THE STATE OF SOUTH CAROLINA
In The Court of Appeals
The State, Respondent,
Tim Wayne Arrowood, Appellant.
Appeal From Spartanburg County
J. Mark Hayes, II, Circuit Court Judge
Opinion No. 4304
Heard October 10, 2007 – Filed October 17, 2007
Appellate Defender Robert M. Dudek, South Carolina Commission of Indigent Defense, Division of Appellate Defense, of Columbia, for Appellant.
Attorney General Henry Dargan McMaster, Chief Deputy Attorney General John W. McIntosh, Assistant Deputy Attorney General Salley W. Elliott, and Assistant Attorney General Shawn L. Reeves, all of Columbia; and Solicitor Harold W. Gowdy, III, of Spartanburg, for Respondent.
ANDERSON, J.: Tim Wayne Arrowood appeals his convictions for first-degree burglary and larceny, arguing the trial judge erred by refusing to suppress Arrowood’s statements to police. Specifically, Arrowood contends his statements to police were involuntary and inadmissible because they were induced by promises of leniency. We affirm.
On January 28, 2004, Dayle Walker reported a toolbox missing from his residence in Campobello, South Carolina. Walker explained he always kept the toolbox in an enclosed porch at the back of his home, and, upon returning from work, he noticed it was missing.
Officer Tim Tucker of the Spartanburg County Sheriff’s Department was assigned to investigate the burglary of Walker’s toolbox. On February 16, 2004, Tucker met with Arrowood in Rutherford County, North Carolina, where Arrowood was in police custody on unrelated charges. Tucker questioned Arrowood concerning several “trailer thefts and the theft of a Corvette” in Spartanburg County.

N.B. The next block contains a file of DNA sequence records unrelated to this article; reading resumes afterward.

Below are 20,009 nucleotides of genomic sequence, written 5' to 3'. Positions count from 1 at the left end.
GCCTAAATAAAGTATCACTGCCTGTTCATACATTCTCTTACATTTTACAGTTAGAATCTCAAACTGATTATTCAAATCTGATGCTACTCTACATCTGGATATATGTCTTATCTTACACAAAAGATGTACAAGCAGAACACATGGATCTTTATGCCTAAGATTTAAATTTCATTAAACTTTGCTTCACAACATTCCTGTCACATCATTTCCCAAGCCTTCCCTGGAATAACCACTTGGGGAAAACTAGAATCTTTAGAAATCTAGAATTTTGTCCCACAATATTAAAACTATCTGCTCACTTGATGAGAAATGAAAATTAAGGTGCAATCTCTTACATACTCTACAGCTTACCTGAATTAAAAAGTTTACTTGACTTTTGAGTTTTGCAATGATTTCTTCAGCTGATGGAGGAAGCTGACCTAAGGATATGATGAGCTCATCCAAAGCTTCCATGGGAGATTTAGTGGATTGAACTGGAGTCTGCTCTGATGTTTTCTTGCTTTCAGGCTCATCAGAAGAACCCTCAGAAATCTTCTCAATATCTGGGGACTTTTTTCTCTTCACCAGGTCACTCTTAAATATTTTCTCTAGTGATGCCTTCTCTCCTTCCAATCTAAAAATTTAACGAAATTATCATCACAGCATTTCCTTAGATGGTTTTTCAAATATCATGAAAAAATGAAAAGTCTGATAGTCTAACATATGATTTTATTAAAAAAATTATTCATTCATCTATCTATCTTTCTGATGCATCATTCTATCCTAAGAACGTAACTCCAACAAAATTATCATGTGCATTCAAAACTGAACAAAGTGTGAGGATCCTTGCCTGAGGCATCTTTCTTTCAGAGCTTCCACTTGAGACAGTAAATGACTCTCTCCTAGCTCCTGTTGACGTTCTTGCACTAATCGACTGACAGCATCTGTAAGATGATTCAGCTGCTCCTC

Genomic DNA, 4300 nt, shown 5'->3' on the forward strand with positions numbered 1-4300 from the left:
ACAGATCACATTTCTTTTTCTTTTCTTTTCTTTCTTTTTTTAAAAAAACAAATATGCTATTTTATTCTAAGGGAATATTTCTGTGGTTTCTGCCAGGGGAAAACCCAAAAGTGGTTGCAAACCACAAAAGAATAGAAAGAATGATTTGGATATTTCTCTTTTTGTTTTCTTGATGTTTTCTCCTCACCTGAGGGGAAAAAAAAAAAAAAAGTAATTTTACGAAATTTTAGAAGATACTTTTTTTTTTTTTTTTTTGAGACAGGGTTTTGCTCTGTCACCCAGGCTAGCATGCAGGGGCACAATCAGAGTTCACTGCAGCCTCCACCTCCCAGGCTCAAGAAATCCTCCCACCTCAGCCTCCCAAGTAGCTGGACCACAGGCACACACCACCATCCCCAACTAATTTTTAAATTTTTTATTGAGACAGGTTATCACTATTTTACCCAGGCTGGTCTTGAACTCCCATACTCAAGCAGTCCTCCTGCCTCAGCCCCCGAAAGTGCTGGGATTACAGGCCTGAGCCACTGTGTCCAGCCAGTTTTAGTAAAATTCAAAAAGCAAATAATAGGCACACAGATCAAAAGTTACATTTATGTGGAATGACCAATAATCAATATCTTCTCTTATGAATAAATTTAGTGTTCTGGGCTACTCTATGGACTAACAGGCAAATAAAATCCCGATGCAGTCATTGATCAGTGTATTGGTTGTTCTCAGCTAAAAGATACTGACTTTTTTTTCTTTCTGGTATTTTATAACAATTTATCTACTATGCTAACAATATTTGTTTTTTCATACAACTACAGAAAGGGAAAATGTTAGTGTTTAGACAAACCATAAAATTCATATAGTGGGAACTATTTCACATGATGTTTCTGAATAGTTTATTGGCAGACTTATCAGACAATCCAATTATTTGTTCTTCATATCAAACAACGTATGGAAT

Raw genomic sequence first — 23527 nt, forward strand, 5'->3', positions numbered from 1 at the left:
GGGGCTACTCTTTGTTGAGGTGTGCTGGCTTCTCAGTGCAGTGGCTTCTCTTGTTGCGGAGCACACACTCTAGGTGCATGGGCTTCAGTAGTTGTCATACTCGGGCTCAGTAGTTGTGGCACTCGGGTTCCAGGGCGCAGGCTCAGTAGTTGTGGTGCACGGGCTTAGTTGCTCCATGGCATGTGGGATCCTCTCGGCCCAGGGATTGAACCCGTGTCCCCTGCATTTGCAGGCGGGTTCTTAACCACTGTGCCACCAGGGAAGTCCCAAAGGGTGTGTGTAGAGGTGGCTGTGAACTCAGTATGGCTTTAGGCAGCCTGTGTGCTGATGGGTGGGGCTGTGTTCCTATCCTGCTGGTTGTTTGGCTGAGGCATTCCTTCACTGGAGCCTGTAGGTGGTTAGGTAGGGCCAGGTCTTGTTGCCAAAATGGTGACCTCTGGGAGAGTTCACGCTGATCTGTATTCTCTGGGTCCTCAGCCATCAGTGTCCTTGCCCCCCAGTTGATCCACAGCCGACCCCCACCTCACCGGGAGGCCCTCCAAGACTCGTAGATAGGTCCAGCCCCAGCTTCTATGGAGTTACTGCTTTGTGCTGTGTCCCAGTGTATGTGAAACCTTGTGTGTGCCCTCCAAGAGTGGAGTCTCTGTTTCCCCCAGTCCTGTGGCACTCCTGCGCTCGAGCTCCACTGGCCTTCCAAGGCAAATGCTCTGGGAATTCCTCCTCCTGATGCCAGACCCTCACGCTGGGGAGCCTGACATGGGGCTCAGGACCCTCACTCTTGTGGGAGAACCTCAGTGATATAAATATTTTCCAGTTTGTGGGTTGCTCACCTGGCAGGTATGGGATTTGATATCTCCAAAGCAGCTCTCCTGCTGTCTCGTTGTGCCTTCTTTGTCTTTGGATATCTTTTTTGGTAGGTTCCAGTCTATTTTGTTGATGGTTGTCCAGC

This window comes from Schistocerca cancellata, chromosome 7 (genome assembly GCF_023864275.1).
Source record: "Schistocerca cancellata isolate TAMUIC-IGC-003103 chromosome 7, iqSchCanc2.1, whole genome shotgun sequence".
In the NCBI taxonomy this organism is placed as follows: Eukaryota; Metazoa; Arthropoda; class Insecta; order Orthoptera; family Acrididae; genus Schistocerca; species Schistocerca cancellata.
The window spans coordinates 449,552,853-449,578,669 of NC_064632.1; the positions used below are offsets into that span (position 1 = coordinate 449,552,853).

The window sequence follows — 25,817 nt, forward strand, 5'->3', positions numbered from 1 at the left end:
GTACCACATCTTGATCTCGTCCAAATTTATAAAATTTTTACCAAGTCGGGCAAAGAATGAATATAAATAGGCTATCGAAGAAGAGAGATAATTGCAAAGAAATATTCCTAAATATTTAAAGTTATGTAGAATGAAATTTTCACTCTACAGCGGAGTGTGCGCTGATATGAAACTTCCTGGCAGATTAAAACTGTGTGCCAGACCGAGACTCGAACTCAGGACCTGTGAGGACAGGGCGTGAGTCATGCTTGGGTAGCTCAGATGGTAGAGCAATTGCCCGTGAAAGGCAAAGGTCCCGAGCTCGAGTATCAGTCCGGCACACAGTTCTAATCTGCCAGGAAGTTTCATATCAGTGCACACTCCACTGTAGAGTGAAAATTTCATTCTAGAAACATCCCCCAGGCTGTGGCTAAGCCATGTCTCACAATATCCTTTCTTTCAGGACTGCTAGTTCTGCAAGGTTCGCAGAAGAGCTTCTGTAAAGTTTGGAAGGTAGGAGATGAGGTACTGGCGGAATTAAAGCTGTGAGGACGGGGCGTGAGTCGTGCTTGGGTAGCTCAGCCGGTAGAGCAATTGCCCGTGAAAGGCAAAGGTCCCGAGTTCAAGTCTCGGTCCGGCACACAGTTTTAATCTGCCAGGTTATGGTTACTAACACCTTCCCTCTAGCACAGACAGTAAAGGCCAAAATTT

A few days later, Tucker and Officer David Oglesby met with Arrowood, who had been transported to the Spartanburg County Jail. Oglesby, an investigator for Cherokee County Sheriff’s Department, became involved because Arrowood was under investigation for charges in Cherokee County. On February 18, 2004, Arrowood agreed to accompany Tucker and Oglesby to the scenes in Spartanburg County where Arrowood committed various criminal acts. Tucker had previously advised Arrowood of his Miranda rights and Arrowood understood, waived those rights, and signed a pre-interrogation waiver form.
While riding with the officers, Arrowood dictated the following statement to Oglesby:
A few weeks ago me and Curtis Mason were riding around in Curtis Mason’s truck. He pulled into a drive off highway – just drive off highway just across I-26. Curtis pulled up to the side of the house and we got out and got a big red toolbox off the back porch and we put it in Curtis’ truck and left. Curtis took me back home. Curtis left the toolbox at my house on Sandy Clay Road. Curtis came back and later got the toolbox.
In addition, Arrowood read and signed the following statement:
I have read this statement consisting of one page and I swear or affirm the statement that I [have] just given is the truth and nothing but the truth, so help me God. I also swear this statement was given freely and voluntarily, and I have received a copy of this statement.
A grand jury indicted Arrowood for burglary in the first degree and larceny.